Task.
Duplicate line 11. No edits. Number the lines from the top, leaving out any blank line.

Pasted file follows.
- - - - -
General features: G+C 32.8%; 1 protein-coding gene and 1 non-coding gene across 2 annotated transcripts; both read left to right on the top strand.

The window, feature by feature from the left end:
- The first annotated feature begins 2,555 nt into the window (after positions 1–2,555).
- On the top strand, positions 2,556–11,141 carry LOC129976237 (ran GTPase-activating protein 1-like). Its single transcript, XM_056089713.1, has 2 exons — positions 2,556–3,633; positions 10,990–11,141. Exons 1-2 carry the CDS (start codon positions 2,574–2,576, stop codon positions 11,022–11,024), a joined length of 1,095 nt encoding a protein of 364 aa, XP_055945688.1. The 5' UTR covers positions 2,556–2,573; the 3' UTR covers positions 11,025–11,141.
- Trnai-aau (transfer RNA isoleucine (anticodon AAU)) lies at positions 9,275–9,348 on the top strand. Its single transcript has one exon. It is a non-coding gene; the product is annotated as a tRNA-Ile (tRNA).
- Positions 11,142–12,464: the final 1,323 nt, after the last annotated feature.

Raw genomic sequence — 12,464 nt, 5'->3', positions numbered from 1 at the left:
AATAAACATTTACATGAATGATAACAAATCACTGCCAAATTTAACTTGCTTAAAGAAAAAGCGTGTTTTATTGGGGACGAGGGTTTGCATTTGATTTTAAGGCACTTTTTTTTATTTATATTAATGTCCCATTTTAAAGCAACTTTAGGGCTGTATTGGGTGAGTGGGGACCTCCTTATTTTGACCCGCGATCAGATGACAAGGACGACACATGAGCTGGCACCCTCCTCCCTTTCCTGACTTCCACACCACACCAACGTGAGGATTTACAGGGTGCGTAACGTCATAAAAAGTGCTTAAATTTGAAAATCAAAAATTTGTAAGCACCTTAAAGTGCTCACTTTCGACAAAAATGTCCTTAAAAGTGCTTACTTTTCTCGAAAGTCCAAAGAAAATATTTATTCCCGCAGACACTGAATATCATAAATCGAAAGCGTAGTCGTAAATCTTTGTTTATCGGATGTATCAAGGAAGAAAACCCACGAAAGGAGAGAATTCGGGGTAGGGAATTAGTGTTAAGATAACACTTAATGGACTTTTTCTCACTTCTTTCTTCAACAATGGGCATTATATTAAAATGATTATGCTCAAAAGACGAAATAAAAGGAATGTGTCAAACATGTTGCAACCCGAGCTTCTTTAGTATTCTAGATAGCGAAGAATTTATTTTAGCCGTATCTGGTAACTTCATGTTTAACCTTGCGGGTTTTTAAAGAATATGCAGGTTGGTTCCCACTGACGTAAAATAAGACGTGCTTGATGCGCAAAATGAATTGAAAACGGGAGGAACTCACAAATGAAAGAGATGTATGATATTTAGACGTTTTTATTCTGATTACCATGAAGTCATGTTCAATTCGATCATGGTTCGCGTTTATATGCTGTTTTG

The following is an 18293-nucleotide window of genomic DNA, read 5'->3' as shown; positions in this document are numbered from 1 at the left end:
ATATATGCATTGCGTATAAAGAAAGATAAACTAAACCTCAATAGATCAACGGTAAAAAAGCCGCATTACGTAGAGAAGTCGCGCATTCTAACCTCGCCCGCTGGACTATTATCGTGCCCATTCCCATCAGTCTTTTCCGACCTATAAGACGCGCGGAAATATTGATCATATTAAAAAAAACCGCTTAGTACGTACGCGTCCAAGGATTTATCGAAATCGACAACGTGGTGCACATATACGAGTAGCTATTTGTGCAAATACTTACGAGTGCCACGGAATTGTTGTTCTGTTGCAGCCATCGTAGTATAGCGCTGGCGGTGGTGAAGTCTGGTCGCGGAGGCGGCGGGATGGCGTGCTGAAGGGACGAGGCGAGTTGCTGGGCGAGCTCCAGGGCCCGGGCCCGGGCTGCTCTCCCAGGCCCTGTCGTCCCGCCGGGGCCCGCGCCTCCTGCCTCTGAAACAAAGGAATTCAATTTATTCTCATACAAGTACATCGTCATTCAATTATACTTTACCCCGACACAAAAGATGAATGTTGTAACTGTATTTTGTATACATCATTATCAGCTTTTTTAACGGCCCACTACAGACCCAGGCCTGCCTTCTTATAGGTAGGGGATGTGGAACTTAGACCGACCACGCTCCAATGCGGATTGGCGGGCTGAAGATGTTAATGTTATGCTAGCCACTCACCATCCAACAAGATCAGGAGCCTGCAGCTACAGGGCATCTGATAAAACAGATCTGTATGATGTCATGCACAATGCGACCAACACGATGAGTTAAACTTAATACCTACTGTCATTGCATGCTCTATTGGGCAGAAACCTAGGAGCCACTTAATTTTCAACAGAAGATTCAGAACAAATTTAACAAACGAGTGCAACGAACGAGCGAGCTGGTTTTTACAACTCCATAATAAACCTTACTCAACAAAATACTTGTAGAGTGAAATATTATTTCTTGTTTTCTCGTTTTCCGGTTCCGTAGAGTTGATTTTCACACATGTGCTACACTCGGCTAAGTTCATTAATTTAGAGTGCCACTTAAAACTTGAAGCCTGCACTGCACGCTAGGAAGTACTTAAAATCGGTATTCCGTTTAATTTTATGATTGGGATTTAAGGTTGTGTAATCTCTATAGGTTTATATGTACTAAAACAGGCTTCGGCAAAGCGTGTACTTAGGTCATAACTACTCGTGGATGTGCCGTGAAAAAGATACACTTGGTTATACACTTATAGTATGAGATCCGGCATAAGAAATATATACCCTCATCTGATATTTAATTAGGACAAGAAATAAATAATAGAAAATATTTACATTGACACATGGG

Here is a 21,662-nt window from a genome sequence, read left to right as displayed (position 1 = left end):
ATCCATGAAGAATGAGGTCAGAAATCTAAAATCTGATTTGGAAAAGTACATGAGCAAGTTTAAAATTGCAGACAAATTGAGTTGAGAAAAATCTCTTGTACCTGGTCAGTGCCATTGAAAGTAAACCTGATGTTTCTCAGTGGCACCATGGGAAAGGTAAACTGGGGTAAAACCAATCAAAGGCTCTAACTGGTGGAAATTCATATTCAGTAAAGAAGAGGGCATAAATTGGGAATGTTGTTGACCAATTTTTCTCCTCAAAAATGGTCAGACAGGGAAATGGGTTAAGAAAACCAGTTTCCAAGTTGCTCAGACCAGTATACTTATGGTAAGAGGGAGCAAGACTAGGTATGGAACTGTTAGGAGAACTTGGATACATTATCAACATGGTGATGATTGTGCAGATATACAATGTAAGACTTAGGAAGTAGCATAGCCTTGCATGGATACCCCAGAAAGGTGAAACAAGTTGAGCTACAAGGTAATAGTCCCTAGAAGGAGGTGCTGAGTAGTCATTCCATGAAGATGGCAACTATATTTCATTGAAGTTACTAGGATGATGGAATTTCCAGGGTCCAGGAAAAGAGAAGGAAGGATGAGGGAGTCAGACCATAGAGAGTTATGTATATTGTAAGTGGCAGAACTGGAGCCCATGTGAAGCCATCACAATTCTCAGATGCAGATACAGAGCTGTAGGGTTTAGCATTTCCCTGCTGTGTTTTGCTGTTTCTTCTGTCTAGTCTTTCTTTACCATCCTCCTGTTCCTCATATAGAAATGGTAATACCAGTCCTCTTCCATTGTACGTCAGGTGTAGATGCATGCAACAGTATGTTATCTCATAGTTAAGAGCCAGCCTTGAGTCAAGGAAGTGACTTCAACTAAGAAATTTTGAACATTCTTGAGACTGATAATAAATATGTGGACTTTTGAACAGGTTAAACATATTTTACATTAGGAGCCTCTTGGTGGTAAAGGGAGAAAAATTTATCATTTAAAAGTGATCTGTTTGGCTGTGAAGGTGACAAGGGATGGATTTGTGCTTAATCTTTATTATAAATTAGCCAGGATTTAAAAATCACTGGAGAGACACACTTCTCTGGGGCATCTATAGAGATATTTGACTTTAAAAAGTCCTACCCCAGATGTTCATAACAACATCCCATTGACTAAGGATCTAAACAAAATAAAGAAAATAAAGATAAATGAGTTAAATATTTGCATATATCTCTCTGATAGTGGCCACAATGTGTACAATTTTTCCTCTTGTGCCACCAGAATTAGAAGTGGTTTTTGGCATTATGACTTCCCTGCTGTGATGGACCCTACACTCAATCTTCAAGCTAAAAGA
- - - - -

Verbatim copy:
Here is a 21,662-nt window from a genome sequence, read left to right as displayed (position 1 = left end):